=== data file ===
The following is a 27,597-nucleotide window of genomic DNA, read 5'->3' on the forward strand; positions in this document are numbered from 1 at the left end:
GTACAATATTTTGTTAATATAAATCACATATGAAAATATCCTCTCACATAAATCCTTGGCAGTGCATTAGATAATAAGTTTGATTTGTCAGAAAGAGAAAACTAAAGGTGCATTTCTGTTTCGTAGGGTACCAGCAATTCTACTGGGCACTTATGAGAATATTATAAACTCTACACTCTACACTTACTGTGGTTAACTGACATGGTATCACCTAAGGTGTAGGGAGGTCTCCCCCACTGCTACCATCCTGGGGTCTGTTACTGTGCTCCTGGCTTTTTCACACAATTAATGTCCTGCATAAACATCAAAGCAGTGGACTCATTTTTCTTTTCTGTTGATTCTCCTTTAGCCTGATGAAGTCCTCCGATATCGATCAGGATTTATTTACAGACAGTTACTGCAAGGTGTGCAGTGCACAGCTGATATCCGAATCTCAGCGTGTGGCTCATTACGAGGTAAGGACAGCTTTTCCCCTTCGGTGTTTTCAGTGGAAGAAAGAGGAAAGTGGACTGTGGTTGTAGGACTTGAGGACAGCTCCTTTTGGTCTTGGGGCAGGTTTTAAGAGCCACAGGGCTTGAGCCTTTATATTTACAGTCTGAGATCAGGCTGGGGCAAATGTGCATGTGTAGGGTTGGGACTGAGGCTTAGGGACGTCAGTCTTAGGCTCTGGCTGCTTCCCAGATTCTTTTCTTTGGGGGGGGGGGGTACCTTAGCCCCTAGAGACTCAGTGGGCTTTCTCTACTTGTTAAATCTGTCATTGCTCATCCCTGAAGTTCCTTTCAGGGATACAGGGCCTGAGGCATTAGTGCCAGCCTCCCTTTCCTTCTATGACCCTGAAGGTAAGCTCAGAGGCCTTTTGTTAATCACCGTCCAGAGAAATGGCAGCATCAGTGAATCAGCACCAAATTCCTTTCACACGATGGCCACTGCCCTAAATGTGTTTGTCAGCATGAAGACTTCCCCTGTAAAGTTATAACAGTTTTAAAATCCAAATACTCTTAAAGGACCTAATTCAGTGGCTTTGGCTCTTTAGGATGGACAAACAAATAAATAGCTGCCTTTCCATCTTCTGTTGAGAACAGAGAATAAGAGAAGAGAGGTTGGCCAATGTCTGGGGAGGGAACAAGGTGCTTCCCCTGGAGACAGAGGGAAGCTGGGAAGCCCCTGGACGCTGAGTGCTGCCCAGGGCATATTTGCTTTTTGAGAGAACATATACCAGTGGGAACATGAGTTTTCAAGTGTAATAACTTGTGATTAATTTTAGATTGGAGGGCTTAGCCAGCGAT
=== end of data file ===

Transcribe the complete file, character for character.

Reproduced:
The following is a 27,597-nucleotide window of genomic DNA, read 5'->3' on the forward strand; positions in this document are numbered from 1 at the left end:
GTACAATATTTTGTTAATATAAATCACATATGAAAATATCCTCTCACATAAATCCTTGGCAGTGCATTAGATAATAAGTTTGATTTGTCAGAAAGAGAAAACTAAAGGTGCATTTCTGTTTCGTAGGGTACCAGCAATTCTACTGGGCACTTATGAGAATATTATAAACTCTACACTCTACACTTACTGTGGTTAACTGACATGGTATCACCTAAGGTGTAGGGAGGTCTCCCCCACTGCTACCATCCTGGGGTCTGTTACTGTGCTCCTGGCTTTTTCACACAATTAATGTCCTGCATAAACATCAAAGCAGTGGACTCATTTTTCTTTTCTGTTGATTCTCCTTTAGCCTGATGAAGTCCTCCGATATCGATCAGGATTTATTTACAGACAGTTACTGCAAGGTGTGCAGTGCACAGCTGATATCCGAATCTCAGCGTGTGGCTCATTACGAGGTAAGGACAGCTTTTCCCCTTCGGTGTTTTCAGTGGAAGAAAGAGGAAAGTGGACTGTGGTTGTAGGACTTGAGGACAGCTCCTTTTGGTCTTGGGGCAGGTTTTAAGAGCCACAGGGCTTGAGCCTTTATATTTACAGTCTGAGATCAGGCTGGGGCAAATGTGCATGTGTAGGGTTGGGACTGAGGCTTAGGGACGTCAGTCTTAGGCTCTGGCTGCTTCCCAGATTCTTTTCTTTGGGGGGGGGGGGTACCTTAGCCCCTAGAGACTCAGTGGGCTTTCTCTACTTGTTAAATCTGTCATTGCTCATCCCTGAAGTTCCTTTCAGGGATACAGGGCCTGAGGCATTAGTGCCAGCCTCCCTTTCCTTCTATGACCCTGAAGGTAAGCTCAGAGGCCTTTTGTTAATCACCGTCCAGAGAAATGGCAGCATCAGTGAATCAGCACCAAATTCCTTTCACACGATGGCCACTGCCCTAAATGTGTTTGTCAGCATGAAGACTTCCCCTGTAAAGTTATAACAGTTTTAAAATCCAAATACTCTTAAAGGACCTAATTCAGTGGCTTTGGCTCTTTAGGATGGACAAACAAATAAATAGCTGCCTTTCCATCTTCTGTTGAGAACAGAGAATAAGAGAAGAGAGGTTGGCCAATGTCTGGGGAGGGAACAAGGTGCTTCCCCTGGAGACAGAGGGAAGCTGGGAAGCCCCTGGACGCTGAGTGCTGCCCAGGGCATATTTGCTTTTTGAGAGAACATATACCAGTGGGAACATGAGTTTTCAAGTGTAATAACTTGTGATTAATTTTAGATTGGAGGGCTTAGCCAGCGAT